This is one of my favourite David Hickey quotes, it's from this talk (Link., which is part 2 of 5.) An editorial in Salon today about the viability of the Creative Class and its place in management culture reminded me of it. (Link.)
These resonate with me because I have one foot in the applied arts and the other in the fine arts. My role in the applied arts is that of a technician, which makes me more of an observer than a participant in design decisions. One of the things that's bothered me about the design process is the extent to which excellence is not a goal. I've kind of decided that excellence can't be the primary goal in a commercial context because the foundation of excellence is failure, and the foundation of a business is repeatable success. Anyway, in design you end up in a situation where being honest will ensure you don't get work. This is when I thank my lucky stars I am a lowly technician.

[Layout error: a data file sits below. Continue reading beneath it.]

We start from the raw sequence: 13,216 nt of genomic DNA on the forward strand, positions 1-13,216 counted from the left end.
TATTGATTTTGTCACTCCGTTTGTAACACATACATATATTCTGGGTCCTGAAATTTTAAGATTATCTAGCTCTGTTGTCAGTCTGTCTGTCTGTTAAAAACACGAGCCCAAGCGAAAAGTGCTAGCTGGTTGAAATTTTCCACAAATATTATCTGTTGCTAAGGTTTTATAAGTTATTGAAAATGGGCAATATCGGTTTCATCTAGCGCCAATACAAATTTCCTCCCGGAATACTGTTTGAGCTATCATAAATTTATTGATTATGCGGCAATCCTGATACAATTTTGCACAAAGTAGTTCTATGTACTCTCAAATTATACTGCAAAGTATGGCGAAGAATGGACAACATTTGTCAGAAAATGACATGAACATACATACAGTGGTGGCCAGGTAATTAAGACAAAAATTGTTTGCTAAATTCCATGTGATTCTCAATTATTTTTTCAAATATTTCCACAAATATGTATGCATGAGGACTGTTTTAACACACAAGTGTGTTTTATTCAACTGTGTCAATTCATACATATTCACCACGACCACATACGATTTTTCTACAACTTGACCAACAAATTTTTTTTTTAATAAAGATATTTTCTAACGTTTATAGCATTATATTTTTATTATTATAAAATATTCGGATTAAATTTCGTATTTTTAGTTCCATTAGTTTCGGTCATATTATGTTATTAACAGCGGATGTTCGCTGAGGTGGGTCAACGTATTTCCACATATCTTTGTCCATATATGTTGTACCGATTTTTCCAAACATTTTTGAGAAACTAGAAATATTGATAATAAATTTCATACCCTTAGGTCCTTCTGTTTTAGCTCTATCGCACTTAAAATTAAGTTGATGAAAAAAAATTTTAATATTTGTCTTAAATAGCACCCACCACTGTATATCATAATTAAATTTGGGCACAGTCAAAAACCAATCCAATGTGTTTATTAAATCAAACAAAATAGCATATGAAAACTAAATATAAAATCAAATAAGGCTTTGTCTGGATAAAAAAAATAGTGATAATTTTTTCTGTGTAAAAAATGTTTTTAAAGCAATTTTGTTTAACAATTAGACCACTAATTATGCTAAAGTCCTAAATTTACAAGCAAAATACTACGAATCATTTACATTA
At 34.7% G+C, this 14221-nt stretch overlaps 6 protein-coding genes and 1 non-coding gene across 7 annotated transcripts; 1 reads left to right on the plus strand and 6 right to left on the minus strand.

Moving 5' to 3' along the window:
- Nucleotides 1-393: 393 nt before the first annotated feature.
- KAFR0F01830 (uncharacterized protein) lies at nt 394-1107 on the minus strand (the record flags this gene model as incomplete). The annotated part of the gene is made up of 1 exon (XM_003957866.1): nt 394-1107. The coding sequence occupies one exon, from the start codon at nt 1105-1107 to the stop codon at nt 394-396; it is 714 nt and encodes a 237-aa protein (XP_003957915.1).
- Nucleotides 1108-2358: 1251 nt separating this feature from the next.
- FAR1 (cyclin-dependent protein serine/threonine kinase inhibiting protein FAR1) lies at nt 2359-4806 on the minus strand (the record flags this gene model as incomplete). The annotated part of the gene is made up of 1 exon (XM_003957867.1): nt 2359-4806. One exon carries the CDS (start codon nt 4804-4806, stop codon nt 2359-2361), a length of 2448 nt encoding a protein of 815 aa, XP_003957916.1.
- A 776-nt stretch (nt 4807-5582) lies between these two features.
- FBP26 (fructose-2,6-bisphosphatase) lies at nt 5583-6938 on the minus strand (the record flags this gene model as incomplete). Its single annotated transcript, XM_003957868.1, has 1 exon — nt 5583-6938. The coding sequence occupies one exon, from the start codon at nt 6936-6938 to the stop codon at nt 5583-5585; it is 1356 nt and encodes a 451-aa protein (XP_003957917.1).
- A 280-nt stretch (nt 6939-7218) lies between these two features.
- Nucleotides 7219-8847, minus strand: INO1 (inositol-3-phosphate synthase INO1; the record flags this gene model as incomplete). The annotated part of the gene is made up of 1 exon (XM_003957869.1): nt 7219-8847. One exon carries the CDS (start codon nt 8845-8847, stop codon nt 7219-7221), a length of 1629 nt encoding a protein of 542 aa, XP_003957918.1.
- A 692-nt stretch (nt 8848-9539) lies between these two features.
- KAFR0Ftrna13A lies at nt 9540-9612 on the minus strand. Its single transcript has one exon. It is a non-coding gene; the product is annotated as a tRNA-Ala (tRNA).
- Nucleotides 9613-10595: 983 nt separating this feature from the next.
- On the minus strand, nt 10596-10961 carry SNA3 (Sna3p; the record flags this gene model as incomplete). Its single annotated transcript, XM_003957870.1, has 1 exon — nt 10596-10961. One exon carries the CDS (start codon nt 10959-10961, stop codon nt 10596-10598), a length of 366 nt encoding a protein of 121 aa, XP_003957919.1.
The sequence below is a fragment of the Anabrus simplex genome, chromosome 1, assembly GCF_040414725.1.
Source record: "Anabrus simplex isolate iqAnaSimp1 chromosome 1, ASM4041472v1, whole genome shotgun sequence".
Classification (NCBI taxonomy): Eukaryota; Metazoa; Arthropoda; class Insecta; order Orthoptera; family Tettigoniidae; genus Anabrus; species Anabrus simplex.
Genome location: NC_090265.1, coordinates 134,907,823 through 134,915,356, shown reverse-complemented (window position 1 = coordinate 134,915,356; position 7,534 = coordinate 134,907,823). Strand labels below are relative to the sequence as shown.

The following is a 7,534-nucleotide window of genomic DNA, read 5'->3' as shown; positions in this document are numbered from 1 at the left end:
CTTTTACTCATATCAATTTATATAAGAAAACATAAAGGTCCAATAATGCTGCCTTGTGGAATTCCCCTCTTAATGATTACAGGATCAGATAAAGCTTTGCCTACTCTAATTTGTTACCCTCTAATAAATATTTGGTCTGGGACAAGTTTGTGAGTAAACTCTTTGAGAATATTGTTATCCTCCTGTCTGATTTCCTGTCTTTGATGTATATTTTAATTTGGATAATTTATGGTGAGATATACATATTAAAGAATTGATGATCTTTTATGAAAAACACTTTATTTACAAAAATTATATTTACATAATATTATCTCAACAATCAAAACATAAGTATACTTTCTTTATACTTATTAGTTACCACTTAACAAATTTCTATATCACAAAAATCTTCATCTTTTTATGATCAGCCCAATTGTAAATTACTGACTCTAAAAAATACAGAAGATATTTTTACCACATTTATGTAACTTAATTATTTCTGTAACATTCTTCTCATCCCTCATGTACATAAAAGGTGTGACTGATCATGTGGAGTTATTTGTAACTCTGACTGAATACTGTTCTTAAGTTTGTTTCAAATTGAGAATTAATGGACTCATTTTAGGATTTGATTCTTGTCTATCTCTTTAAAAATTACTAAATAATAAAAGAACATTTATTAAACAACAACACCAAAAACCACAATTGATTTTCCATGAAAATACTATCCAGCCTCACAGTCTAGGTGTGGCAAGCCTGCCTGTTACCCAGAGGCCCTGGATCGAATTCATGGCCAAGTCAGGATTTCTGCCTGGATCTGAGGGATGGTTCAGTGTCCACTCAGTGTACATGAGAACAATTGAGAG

A couple weeks ago I tied up my home and work machines rendering sixty colors, eight views each for a color selection on a building facade. Beige was chosen unanimously. Did I waste my time? Yes. It wasn't arduous to make the renders, and I didn't mind making them; it just involved writing a small script to swap out the colors and change views. I made them because I would have wanted to see my options in context, if I were the decision maker. This is the "Nobody ever got fired for buying IBM" effect.